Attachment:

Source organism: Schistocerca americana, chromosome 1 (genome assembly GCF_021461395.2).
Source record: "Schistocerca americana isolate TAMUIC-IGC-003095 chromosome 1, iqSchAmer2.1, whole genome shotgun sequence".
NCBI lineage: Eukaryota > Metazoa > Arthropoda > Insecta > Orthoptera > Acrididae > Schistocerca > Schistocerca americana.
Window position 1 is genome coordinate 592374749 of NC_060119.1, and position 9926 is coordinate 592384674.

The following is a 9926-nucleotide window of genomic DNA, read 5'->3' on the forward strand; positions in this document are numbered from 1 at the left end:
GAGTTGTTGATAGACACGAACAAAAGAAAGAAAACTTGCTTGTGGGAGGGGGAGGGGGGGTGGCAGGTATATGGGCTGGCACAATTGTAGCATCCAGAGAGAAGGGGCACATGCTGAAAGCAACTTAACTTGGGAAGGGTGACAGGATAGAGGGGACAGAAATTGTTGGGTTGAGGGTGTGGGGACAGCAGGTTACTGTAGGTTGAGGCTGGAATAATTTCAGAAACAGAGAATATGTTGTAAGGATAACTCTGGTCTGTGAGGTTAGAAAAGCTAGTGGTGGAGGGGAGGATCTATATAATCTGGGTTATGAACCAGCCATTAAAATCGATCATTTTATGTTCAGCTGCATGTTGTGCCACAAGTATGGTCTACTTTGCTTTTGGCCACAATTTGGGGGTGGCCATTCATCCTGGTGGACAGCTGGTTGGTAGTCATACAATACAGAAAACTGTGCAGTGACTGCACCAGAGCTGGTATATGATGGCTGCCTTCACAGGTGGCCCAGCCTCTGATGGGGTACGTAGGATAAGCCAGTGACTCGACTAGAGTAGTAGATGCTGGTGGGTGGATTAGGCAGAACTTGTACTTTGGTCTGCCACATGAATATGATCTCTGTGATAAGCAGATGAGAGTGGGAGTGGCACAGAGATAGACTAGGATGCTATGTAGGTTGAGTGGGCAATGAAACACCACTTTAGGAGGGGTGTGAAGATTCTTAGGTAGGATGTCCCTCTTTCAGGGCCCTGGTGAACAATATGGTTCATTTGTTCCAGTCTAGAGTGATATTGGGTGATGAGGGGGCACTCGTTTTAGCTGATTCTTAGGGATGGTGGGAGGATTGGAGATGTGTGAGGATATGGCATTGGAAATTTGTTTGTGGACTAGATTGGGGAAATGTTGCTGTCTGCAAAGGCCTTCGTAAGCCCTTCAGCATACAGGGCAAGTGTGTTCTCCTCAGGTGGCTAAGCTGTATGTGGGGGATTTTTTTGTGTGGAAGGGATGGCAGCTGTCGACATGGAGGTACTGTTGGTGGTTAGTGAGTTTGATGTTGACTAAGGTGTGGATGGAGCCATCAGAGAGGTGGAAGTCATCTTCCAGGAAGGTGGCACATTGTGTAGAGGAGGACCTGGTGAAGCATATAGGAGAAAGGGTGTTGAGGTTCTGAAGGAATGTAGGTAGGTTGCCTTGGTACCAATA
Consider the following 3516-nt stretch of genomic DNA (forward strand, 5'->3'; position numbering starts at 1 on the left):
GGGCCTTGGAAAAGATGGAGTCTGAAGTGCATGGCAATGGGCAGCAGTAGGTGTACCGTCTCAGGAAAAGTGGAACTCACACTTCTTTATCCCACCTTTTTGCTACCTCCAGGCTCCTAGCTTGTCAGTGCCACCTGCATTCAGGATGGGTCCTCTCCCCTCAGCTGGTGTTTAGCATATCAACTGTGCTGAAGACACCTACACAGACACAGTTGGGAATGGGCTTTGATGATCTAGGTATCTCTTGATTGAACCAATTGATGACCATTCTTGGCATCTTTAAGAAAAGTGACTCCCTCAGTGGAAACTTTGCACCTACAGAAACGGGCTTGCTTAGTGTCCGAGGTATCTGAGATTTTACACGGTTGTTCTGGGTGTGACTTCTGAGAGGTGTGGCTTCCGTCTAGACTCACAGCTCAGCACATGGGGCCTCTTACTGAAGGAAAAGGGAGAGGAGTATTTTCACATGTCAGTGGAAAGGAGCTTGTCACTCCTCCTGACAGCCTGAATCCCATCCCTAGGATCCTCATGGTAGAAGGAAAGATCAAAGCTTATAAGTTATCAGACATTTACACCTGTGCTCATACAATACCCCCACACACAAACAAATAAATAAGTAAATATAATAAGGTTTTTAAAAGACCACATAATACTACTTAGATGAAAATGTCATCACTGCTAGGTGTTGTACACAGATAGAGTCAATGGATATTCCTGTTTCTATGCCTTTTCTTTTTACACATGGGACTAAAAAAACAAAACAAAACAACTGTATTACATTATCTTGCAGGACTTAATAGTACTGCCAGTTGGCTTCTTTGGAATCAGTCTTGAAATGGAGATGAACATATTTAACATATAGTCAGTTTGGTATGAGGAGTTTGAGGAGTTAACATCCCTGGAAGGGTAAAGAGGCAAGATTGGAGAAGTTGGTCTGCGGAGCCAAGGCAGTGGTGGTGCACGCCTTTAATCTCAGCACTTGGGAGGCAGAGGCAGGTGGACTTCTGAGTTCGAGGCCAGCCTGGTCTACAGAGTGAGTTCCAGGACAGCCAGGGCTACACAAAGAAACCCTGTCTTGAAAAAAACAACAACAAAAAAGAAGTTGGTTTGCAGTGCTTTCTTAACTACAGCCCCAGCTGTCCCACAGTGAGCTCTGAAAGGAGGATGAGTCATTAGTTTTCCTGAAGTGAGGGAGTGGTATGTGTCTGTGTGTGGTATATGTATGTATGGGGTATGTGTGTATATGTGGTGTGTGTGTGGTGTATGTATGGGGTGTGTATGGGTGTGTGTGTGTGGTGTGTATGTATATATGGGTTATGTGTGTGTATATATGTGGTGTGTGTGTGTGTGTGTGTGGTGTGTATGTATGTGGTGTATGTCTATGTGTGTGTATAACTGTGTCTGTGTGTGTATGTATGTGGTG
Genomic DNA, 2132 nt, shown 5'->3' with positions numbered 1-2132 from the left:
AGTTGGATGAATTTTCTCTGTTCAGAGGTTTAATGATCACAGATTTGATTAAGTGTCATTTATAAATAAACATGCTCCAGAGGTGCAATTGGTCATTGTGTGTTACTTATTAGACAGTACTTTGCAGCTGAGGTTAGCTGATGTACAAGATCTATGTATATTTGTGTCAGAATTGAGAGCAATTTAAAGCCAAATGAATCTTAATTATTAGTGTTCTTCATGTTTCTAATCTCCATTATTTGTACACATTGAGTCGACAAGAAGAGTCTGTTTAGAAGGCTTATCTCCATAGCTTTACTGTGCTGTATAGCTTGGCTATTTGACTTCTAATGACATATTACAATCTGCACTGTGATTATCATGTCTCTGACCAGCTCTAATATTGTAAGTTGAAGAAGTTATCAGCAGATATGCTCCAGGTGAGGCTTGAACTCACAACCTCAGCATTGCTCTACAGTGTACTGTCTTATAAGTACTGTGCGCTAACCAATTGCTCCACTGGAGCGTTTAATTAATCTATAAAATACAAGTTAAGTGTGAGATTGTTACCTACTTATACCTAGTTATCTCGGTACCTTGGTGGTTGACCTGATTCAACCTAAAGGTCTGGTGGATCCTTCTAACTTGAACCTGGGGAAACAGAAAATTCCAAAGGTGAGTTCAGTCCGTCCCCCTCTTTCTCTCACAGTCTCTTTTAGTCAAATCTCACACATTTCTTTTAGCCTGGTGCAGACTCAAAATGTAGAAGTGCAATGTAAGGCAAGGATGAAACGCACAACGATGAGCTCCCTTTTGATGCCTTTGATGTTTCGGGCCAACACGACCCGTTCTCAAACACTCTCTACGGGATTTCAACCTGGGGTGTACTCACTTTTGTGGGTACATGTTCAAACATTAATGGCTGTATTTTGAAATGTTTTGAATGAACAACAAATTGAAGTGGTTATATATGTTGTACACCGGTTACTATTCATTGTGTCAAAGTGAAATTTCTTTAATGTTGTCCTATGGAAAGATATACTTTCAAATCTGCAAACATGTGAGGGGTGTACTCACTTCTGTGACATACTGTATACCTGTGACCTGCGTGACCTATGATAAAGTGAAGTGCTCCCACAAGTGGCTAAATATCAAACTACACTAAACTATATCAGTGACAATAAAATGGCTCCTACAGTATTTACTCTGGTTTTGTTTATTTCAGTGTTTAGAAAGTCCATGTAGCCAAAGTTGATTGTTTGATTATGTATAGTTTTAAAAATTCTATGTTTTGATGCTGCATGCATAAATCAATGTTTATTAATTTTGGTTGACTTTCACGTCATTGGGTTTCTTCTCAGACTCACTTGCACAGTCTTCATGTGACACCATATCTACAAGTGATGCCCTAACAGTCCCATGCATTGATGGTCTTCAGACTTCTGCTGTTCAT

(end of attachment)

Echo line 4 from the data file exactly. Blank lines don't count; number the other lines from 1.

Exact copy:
Window position 1 is genome coordinate 592374749 of NC_060119.1, and position 9926 is coordinate 592384674.